There are obsessions and then there are cooking obsessions. The first kind can land you in counseling (and occasionally behind bars), the second will blow through your kitchen like a tempest, leaving every pot, pan, knife, cutting board, baking sheet and bowl lying in your sink like debris. I developed my first cooking obsession in the seventh grade after taking Wilton Cake Decorating classes with Debbie, the woman I babysat for. I learned how to make buttercream icing and transform it into pretty pansies and roses, shells and, of course, all of my friends’ names. Every time I made I cake I left icing fingerprints—leafy green and daffodil yellow—to dry on the kitchen drawers, the refrigerator handle, the doorknob and even the mailbox. By eighth grade the obsession had started to lose its sweetness, and I started scraping every inch of that pound of powdered sugar and Crisco off of each cake before I ate it. Continue reading
Fall is by far my favorite season and, since the trees here refuse to play dress-up in their crimson, persimmon and gold-colored October wardrobe like a stubborn child refusing to have fun, it’s the one I have to work the most to capture. Autumn comes in from the edges in Southern California. It’s most obvious in the morning—when the light is a little more slanted, illuminating the palm trees and mountains to the east with a pumpkin-tinge—and in the evening, when Orion rises in the sky, the stars on his belt sparkling like Paris Hilton’s bling. It creeps in at the farmers’ markets too, with apples and winter squashes peppering the farmers’ tables along with grapes and figs and dates.
Work. It doesn’t go away. If you’re planning a vacation, you have to do more of it, in a shorter period of time, so that you don’t miss any deadlines when you’re gone. When you get back, you have to catch up on all the work you missed while you were away, quickly negating the relaxing vacation you worked so hard for.
Problem is, we’re a culture that puts way more value on hard work than we do on play. We talk about how many jobs we have or how busy we are with work like it’s a badge of honor, like our exhaustion is something to be proud of. We look at people who live to play with disdain, but their easy smiles tell a different story. I’ve lived among them. I’ve been one, albeit a bad one (I always worked at least two jobs), living in Tahoe for years. And I’ve got to tell you there’s a lot of work that goes into a playful life, it’s just tempered with more rewards, more balance.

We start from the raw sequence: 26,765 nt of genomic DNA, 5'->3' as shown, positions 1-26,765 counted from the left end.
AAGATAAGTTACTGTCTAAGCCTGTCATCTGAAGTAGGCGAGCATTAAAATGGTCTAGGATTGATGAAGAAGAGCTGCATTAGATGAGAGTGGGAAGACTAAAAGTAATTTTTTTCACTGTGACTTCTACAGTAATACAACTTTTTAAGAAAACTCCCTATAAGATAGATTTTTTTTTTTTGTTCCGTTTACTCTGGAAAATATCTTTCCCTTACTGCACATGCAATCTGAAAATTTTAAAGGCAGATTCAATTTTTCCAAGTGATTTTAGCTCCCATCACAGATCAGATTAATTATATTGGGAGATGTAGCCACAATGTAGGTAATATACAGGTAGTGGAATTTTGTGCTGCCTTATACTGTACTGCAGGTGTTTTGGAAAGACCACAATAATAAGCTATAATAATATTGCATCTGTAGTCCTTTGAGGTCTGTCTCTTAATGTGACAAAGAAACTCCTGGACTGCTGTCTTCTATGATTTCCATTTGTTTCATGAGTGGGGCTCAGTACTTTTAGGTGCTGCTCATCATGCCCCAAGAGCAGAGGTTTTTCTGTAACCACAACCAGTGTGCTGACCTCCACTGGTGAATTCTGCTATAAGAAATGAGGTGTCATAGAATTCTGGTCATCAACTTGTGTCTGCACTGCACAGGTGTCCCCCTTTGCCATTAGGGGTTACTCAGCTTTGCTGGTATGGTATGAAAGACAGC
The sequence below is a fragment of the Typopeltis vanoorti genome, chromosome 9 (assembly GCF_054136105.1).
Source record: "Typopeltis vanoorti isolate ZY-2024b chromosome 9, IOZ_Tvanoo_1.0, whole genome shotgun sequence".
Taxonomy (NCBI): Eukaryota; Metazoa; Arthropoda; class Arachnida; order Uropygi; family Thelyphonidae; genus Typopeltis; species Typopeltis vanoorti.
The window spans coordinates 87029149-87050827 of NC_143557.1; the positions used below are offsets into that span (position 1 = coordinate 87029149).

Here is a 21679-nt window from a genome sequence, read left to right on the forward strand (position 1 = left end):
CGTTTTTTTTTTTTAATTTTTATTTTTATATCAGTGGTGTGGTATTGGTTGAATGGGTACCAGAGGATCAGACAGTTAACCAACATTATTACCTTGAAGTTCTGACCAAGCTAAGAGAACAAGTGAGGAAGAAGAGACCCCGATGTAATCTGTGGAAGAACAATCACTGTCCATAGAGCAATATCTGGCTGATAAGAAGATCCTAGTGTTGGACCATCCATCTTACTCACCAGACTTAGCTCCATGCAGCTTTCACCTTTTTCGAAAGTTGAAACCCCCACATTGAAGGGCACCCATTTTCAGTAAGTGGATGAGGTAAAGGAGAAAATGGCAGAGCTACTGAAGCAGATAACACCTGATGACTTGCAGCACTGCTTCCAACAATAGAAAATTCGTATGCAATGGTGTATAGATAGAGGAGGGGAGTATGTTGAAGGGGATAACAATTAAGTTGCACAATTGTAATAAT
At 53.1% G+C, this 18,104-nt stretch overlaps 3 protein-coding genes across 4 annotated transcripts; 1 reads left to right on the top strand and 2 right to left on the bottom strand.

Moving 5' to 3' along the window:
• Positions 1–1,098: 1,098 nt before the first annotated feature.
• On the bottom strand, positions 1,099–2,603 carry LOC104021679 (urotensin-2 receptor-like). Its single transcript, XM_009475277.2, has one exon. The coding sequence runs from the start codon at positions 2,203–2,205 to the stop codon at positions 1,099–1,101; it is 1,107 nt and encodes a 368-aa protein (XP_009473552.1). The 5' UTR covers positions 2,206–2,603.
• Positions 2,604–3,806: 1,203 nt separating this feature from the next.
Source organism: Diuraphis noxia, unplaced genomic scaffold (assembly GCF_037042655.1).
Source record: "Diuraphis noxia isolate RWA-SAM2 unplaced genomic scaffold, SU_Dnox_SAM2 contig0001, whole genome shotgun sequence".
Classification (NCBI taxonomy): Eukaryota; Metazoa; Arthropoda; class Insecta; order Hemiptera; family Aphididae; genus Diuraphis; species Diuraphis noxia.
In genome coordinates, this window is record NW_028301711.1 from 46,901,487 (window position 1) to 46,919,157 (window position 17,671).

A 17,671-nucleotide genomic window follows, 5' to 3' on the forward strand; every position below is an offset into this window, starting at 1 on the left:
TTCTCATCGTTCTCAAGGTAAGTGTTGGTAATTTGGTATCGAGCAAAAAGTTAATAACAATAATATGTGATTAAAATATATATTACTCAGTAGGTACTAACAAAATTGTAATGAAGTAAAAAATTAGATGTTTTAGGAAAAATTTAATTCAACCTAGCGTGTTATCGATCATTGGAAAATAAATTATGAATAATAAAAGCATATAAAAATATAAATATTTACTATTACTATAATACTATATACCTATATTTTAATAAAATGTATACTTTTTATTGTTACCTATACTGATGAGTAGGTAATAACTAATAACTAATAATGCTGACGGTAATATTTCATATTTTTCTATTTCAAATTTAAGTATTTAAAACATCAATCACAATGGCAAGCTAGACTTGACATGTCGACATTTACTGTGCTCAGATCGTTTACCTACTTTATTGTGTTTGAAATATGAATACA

Tomato season has officially begun and I’m a woman obsessed. All of the delicious, funky-looking heirloom varieties scattered across the tables at the Hollywood Farmers’ Market last Sunday tempted me like Tribbles. They were so fresh. They smelled so good intoxicating. And then I tried one, the juice dripping from my chin and between my fingers. Before I knew it, my bag was overflowing with Cherokee Purples, Golden Jubilees, Brandywines, Marvel Stripes and Black Crimsons from Tutii Frutti Farms, all bumping up against each other in the hot August sun. Continue reading
I invented the root beer float when I was five or six years old. I was at a birthday party at the Ground Round, staring into my glass of soda, contemplating how to make my plain vanilla ice cream taste better. And then it dawned on me. And I dumped the ice cream in the cup, watched the fizz build and then started to suck down the creamy soda through my straw. My friends watched on in awe. Continue reading
The East Coaster in me hates the crunchy granola hippie part of me. It’s true. She thinks that the combination of rolled oats, dried fruit and nuts kissed with honey is silly. And weak. The East Coaster in me thinks I should eat egg on a roll. With Bacon. Every day. And I don’t blame her. By most accounts, a fresh Kaiser roll with fried egg, butter and bacon, dusted with salt and pepper, is a very satisfying way to start the day. It can be easily eaten on-the-go, out of a brown paper bag, and goes great with a light and sweet cup of coffee. But I’ve lived in California too long. I enjoy my leisure too much. In the warm California sun I’ve learned to sit quietly and listen as my teeth grind each cluster, sounding like rocks rolling in a polisher. I like granola out of hand on a hike in the winter green mountains of Los Angeles and served with tangy Greek yogurt and a drizzle of local honey at the breakfast table.But it hasn’t always been that simple. Food has always defined me–the urban intellectual battling the laid-back, outdoorsy mountain girl competing for dominance over my brain and stomach. Continue reading
I blame my boyfriend. I hadn’t watched a full baseball game in years before we met, but since the Sox have been on our TV every day since April, it’s been hard not to get into it. Now it’s game three in baseball’s American League Championships and I’ve moved past biting my nails and am on to my fingers. We religiously checked the score while at a friend’s wedding in Ohio Saturday night, sneaking out to get an inning-by-inning summary from a fellow Sox fan watching in San Francisco, then nearly got our butts kicked at the bar after the wedding as the game went into extra innings. Tonight’s entire game has been as grueling the Saturday’s tenth and eleventh (the Sox are currently down by two in the seventh and the series is tied 1-1). If I don’t get something crunchy and sweet soon, typing may become impossible.